Women in Law Enforcement Regional Conference
March 14, 2018
Remarks by Ambassador Jean Manes at the Women in Law Enforcement Regional conference
they summon you to a meeting, you enter the room, you go to the table, you sit and look around, and you realize that you are the only woman there.
I know you do not have to imagine that.
I’m sure it’s something they’ve experienced before, because this is the reality of a woman who enters a non-traditional career.
It’s about races like these, like police, where the gender inequality gap is more than evident.
I applaud you for the tremendous courage you show in remaining committed to a career that is not only untraditional,
but frankly, threatens their lives on a daily basis.
I know that the challenges for Salvadoran police women and the region go far beyond just fighting to be included in an institutional organization chart.
In my own country, the percentage of women in the police is low – only 11.4%,
which is a difference of only a few points of 8.6% of women police officers in El Salvador.
It is a very low percentage, especially considering that 52.9% of the Salvadoran population are women.
Despite the advances, the road is long to ensure inclusion.
Gender inequality is a problem that transcends borders and affects many women in many countries in many different ways.
Regional conferences like these, in which you have the opportunity to hear stories from other women
who have faced the same challenges as you, and to learn from their experiences, are an important part.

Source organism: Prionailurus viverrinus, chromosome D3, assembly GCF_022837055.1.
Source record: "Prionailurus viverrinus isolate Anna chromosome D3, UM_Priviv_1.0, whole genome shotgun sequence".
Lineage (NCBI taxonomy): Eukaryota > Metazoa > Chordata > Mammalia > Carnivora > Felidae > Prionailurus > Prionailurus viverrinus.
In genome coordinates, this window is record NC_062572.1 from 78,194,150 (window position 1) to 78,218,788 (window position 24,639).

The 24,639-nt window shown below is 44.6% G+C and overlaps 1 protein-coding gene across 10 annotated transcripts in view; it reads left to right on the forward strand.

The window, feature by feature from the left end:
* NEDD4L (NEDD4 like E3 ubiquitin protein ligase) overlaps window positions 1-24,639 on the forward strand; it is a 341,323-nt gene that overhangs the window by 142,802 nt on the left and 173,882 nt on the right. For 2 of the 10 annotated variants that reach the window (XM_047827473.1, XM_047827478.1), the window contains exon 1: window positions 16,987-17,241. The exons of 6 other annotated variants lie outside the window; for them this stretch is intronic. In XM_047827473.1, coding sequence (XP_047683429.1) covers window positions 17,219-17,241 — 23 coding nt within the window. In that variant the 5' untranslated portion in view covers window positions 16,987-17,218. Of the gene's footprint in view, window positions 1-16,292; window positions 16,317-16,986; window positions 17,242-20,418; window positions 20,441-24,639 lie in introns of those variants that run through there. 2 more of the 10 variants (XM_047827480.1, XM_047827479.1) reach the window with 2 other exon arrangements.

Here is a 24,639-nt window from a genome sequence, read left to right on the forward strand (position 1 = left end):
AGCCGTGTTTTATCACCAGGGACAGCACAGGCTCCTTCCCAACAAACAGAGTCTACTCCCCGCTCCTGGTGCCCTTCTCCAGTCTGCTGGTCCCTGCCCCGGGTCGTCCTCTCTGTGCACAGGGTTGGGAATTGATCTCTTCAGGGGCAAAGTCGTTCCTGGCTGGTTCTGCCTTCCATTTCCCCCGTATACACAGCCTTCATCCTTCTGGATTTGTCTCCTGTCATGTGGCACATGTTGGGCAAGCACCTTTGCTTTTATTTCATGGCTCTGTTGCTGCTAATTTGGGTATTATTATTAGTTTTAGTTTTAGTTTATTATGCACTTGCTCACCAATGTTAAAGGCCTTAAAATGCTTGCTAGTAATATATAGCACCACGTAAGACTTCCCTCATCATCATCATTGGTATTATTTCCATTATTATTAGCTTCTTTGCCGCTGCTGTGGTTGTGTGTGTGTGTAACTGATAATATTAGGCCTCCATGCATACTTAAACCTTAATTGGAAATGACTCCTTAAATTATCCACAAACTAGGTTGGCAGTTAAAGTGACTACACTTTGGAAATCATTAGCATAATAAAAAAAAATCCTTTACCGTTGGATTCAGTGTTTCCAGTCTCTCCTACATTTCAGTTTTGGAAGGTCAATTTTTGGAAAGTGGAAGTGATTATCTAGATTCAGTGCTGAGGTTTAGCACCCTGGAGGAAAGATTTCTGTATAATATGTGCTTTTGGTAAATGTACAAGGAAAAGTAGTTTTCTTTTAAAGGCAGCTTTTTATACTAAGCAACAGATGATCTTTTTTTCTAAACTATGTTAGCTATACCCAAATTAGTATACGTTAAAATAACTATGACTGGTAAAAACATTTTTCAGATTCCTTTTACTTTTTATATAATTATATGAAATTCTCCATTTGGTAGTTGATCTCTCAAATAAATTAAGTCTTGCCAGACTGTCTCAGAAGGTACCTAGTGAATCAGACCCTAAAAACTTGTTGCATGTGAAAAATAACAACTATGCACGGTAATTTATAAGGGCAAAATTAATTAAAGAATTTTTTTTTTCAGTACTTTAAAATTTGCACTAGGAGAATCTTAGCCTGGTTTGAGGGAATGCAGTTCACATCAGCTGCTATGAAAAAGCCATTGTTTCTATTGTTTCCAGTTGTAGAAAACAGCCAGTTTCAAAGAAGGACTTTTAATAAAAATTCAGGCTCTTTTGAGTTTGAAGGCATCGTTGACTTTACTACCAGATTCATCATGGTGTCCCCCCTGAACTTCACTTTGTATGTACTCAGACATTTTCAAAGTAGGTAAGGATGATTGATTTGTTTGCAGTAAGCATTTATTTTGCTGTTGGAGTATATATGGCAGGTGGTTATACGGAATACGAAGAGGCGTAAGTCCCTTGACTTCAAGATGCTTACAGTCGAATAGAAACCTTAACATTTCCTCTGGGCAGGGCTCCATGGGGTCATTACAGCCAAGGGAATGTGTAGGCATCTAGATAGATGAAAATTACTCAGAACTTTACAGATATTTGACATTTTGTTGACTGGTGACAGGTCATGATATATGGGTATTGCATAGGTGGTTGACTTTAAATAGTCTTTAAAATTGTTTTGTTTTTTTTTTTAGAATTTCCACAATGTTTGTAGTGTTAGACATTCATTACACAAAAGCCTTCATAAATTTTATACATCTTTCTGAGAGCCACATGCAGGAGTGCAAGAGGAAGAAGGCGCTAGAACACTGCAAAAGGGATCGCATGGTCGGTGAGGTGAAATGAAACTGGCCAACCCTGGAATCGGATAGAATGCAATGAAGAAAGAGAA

But in the end, the real work in this fight takes place outside of conferences and workshops.
When you return to your headquarters, you will find the same reality, but now you will have new tools and a kind of support network with your colleagues.
This can make the difference between surrendering to an adverse environment or finding the strength to continue transforming it.
As they advance in their career, they will realize that the higher they climb, the fewer women they will find, and that is why it is important to create these alliances, work together and build a support network that shares the same interests as you.
I tell you this because I have lived it myself when I went through my career in the foreign service.
Nobody will make space for us, we must forge it ourselves.
And not only for our personal well-being, but for our power to be collective.
We must reinforce the voices of all women, because a single voice can be powerful, but a chorus is relentless.
There will always be those who will say that you do not belong there, they will say that they have not earned their place at the table.
And when you are the only one up there, those voices are many and very strong.
But can you imagine what it would be like if all the meeting rooms looked a little more like this room, with more women sitting at the table?
So, the contribution of women would have less to do with gaining space
and more with contributing their own perspectives to solve the most difficult problems,
those that the traditional leaders find almost impossible to solve.
Our history as women has always been built on the backs of those who were before us.
We have the right to vote because there were other women who fought for it.
They have the right to be part of the police force because there were women who fought for it.
Today is your turn to fight for the rights of the women that will come after you,
to help pave the way for women in the police force to be treated fairly
and have the possibility to give their contribution to the leadership of the institution.
For women to be represented at all levels of the entities responsible for ensuring their safety.
Feel proud of your achievements and the goals you have achieved.
Be assured that they deserve your badges, your uniforms and your ranks.
They have earned their place at the table.
Your voice is valid and what you have to say is important.
And keep your union, supporting each other to move forward women in the country and the region.
This country needs women like you, brave, strong and determined,
because behind every woman there is a family, and behind a family there is a community, and behind a community there is a country.
But talking is not enough.
To generate change, we must act, and every day is an opportunity to generate that change.